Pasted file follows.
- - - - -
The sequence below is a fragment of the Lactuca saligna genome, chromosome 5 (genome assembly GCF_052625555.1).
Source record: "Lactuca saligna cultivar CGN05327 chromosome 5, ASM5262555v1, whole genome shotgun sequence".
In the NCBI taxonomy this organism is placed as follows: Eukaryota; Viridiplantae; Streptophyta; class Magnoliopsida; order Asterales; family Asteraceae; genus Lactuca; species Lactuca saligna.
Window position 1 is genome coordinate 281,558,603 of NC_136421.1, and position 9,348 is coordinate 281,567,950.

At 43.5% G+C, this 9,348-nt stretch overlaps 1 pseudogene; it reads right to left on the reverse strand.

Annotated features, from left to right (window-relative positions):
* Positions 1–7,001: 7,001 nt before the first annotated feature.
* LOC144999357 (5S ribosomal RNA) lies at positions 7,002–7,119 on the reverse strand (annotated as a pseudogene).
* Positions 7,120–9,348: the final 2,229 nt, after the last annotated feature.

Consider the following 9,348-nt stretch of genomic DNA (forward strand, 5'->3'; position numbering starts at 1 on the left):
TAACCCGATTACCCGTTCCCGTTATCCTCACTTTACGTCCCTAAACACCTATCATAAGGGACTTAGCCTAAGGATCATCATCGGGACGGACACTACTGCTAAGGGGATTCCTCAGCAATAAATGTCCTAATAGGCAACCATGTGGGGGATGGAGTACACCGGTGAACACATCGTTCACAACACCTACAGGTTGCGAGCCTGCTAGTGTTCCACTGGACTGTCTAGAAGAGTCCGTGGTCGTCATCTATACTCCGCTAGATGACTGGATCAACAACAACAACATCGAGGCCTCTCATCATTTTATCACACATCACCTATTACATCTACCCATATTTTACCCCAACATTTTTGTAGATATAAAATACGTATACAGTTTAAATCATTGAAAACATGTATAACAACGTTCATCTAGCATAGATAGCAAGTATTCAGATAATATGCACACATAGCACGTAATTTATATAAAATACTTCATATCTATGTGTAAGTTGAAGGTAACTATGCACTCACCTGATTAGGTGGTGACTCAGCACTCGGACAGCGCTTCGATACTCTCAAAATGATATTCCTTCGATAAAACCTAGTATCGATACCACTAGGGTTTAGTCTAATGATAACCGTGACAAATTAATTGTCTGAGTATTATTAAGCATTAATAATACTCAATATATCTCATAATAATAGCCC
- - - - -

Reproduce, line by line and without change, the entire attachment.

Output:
The sequence below is a fragment of the Lactuca saligna genome, chromosome 5 (genome assembly GCF_052625555.1).
Source record: "Lactuca saligna cultivar CGN05327 chromosome 5, ASM5262555v1, whole genome shotgun sequence".
In the NCBI taxonomy this organism is placed as follows: Eukaryota; Viridiplantae; Streptophyta; class Magnoliopsida; order Asterales; family Asteraceae; genus Lactuca; species Lactuca saligna.
Window position 1 is genome coordinate 281,558,603 of NC_136421.1, and position 9,348 is coordinate 281,567,950.

At 43.5% G+C, this 9,348-nt stretch overlaps 1 pseudogene; it reads right to left on the reverse strand.

Annotated features, from left to right (window-relative positions):
* Positions 1–7,001: 7,001 nt before the first annotated feature.
* LOC144999357 (5S ribosomal RNA) lies at positions 7,002–7,119 on the reverse strand (annotated as a pseudogene).
* Positions 7,120–9,348: the final 2,229 nt, after the last annotated feature.

Consider the following 9,348-nt stretch of genomic DNA (forward strand, 5'->3'; position numbering starts at 1 on the left):
TAACCCGATTACCCGTTCCCGTTATCCTCACTTTACGTCCCTAAACACCTATCATAAGGGACTTAGCCTAAGGATCATCATCGGGACGGACACTACTGCTAAGGGGATTCCTCAGCAATAAATGTCCTAATAGGCAACCATGTGGGGGATGGAGTACACCGGTGAACACATCGTTCACAACACCTACAGGTTGCGAGCCTGCTAGTGTTCCACTGGACTGTCTAGAAGAGTCCGTGGTCGTCATCTATACTCCGCTAGATGACTGGATCAACAACAACAACATCGAGGCCTCTCATCATTTTATCACACATCACCTATTACATCTACCCATATTTTACCCCAACATTTTTGTAGATATAAAATACGTATACAGTTTAAATCATTGAAAACATGTATAACAACGTTCATCTAGCATAGATAGCAAGTATTCAGATAATATGCACACATAGCACGTAATTTATATAAAATACTTCATATCTATGTGTAAGTTGAAGGTAACTATGCACTCACCTGATTAGGTGGTGACTCAGCACTCGGACAGCGCTTCGATACTCTCAAAATGATATTCCTTCGATAAAACCTAGTATCGATACCACTAGGGTTTAGTCTAATGATAACCGTGACAAATTAATTGTCTGAGTATTATTAAGCATTAATAATACTCAATATATCTCATAATAATAGCCC